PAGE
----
The BMS score and inclined plane test were applied to assess locomotor functional restoration, and HE staining as well as Nissl staining was carried out to evaluate histological outcomes in mice suffering from SCI. Prospectively, BMS scores of both injury groups were distinctly lower than that of the sham group, while injured mice treated with sesamol exhibited a distinct amelioration of posterior limb motor function with higher BMS scores and better coordinated crawling at 14, 21, and 28 dpi relative to mice suffering from SCI alone (Figures 1(b) and 1(c)). Cavity of necrotic tissue was detected by HE staining, and neuronal survival was measured using Nissl staining at 7 dpi, respectively. Result of HE staining displayed that sesamol treatment decreased SCI-induced cavity of necrotic tissue (Figure 1(f)). Similar to the result, sesamol reduced SCI-induced neuron loss; in other words, dramatically more survival neurons existed in the sesamol-treated group than in mice suffering from SCI alone detected by Nissl staining (Figure 1(g)). Collectively, the above data indicate that sesamol has a neuroprotective role in locomotor function recovery in mice after SCI.

3.2. Sesamol Attenuates Neuronal Apoptosis following SCI

To confirm whether sesamol could reduce apoptosis induced by SCI, the level of apoptosis was measured by western blot and immunofluorescence at 7 dpi. Our results showed that traumatic SCI upregulated cleaved caspase-3 and Bax (markers of proapoptotic proteins) protein expression and weakened the protein level of Bcl-2 (an antiapoptotic protein), which were dramatically reversed by sesamol administration (Figures 2(a)2(d)). These above data were confirmed by immunofluorescence staining of NeuN (marker for neuron) and cleaved caspase-3. Similarly, SCI increased cleaved caspase-3-positive neurons, but that was decreased by sesamol (Figure 2(e)). These results indicate that sesamol can prevent neuron apoptosis after SCI in vivo.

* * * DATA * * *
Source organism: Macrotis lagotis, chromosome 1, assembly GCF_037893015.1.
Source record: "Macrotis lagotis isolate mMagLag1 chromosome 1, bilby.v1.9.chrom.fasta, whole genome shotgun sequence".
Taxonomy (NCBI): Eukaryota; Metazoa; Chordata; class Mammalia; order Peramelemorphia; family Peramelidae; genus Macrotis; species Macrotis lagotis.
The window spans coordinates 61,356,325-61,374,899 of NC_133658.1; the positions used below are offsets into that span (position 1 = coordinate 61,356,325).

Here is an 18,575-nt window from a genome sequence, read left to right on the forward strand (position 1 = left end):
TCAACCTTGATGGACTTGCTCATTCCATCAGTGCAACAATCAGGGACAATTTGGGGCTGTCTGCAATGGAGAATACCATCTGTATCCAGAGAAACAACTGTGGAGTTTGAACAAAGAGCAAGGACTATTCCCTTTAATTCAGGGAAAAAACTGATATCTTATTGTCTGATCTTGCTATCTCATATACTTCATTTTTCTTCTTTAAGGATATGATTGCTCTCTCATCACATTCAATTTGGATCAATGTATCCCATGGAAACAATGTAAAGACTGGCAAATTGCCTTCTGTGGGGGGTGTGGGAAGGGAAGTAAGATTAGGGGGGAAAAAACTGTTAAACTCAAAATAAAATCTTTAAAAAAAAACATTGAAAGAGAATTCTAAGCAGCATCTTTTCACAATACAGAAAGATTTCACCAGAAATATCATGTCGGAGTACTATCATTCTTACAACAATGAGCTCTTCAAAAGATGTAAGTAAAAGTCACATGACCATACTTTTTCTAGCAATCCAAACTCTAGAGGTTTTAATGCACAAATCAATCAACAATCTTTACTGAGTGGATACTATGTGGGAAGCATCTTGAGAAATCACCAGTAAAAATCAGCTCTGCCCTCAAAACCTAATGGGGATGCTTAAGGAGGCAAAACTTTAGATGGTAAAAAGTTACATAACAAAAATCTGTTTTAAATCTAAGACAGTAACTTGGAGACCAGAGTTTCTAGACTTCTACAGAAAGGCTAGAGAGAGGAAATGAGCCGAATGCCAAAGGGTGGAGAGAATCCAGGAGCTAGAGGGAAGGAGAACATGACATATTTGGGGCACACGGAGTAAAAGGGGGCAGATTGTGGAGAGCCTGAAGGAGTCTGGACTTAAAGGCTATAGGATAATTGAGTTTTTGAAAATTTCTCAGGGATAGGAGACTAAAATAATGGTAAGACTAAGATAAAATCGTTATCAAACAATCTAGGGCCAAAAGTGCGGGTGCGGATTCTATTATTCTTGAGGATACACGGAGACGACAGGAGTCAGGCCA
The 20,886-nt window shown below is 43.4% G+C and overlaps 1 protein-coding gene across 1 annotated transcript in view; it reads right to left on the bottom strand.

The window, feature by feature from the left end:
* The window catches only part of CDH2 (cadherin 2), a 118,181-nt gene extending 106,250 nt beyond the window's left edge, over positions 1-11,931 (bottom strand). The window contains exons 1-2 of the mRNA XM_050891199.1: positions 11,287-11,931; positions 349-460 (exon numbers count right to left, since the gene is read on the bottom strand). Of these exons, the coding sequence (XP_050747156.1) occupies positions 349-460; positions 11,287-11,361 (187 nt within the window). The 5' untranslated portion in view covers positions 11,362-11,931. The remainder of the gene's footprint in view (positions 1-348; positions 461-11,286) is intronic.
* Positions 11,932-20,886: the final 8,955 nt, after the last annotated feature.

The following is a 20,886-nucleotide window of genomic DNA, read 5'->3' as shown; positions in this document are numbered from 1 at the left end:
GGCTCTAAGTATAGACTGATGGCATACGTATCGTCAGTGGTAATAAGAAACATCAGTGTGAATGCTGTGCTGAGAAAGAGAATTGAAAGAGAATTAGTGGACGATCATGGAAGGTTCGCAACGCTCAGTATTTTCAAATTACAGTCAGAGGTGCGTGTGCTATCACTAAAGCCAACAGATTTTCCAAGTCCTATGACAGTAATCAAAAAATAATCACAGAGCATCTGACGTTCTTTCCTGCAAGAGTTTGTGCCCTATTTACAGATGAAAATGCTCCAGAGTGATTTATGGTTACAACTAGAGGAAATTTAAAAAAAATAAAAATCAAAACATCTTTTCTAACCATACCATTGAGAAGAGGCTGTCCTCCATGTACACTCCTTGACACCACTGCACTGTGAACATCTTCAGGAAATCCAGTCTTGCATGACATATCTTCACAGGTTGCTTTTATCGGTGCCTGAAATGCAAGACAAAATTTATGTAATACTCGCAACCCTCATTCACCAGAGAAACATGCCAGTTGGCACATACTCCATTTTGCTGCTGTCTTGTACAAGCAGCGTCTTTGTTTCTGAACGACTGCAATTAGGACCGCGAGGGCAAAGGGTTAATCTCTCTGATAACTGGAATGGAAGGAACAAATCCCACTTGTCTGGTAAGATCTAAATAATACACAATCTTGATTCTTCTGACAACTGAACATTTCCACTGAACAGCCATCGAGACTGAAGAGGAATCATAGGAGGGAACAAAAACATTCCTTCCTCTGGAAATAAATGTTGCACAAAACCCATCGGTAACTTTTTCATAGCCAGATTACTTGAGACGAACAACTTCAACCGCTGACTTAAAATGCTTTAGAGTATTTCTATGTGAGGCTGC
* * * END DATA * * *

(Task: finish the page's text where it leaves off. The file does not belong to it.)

3.3. Sesamol Reduces Proinflammatory Cytokine Release and Regulates Phenotypic Polarization of Microglia

Accumulating evidences have revealed that inflammatory responses play key roles in secondary SCI. Therefore, levels of IL-6 and TNF-α were determined using western blot in vivo at 3 dpi and by ELISA in LPS-mediated BV2 cells. Compared with uninjured mice, acute SCI induced dramatic increase protein level of IL-6 and TNF-α in the damaged spinal cord, while the level of cytokines was significantly decreased by sesamol (Figures 3(a)3(c)). Consistent with the result, increase in TNF-α and IL-6 was also distinctly overturned by sesamol in LPS-induced BV2 cells (Figures 3(d) and 3(e)).

To further understand the anti-inflammation role of sesamol in mice after SCI, phenotypic polarization of microglia was determined at 3 dpi. The data obtained by western blot analysis showed that sesamol administration prevented M1 microglia-related protein (CD86) expression and increased protein levels of M2 microglial mediators, including CD206 and arginase 1 (Arg1) (Figures 3(a) and 3(f)3(h)). Consistent with the results, immunofluorescence analysis also verified that sesamol improved the CD206 protein expression in IBA1+ microglia after SCI (Figure 3(i)). These above data indicate that sesamol inhibits production of proinflammatory factors and induces M2 phenotype microglial polarization.

3.4. Effect of Sesamol on AMPK/SIRT1/NF-κB Pathways in SCI